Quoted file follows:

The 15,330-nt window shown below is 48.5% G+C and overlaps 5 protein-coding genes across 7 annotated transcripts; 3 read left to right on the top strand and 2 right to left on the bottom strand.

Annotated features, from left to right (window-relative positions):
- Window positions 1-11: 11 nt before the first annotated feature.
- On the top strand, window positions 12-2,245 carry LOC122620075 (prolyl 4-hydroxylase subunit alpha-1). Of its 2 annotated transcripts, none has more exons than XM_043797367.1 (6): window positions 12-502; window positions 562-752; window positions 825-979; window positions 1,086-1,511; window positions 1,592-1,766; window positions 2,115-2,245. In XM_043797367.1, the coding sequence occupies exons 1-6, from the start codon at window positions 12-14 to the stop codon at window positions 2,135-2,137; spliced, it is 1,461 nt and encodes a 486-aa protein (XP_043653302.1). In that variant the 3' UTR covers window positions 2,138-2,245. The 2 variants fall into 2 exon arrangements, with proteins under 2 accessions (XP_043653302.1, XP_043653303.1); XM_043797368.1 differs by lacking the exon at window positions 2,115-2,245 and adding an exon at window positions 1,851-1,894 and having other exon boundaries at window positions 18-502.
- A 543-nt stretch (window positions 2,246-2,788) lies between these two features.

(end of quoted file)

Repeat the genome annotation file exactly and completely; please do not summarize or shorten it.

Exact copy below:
The 15,330-nt window shown below is 48.5% G+C and overlaps 5 protein-coding genes across 7 annotated transcripts; 3 read left to right on the top strand and 2 right to left on the bottom strand.

Annotated features, from left to right (window-relative positions):
- Window positions 1-11: 11 nt before the first annotated feature.
- On the top strand, window positions 12-2,245 carry LOC122620075 (prolyl 4-hydroxylase subunit alpha-1). Of its 2 annotated transcripts, none has more exons than XM_043797367.1 (6): window positions 12-502; window positions 562-752; window positions 825-979; window positions 1,086-1,511; window positions 1,592-1,766; window positions 2,115-2,245. In XM_043797367.1, the coding sequence occupies exons 1-6, from the start codon at window positions 12-14 to the stop codon at window positions 2,135-2,137; spliced, it is 1,461 nt and encodes a 486-aa protein (XP_043653302.1). In that variant the 3' UTR covers window positions 2,138-2,245. The 2 variants fall into 2 exon arrangements, with proteins under 2 accessions (XP_043653302.1, XP_043653303.1); XM_043797368.1 differs by lacking the exon at window positions 2,115-2,245 and adding an exon at window positions 1,851-1,894 and having other exon boundaries at window positions 18-502.
- A 543-nt stretch (window positions 2,246-2,788) lies between these two features.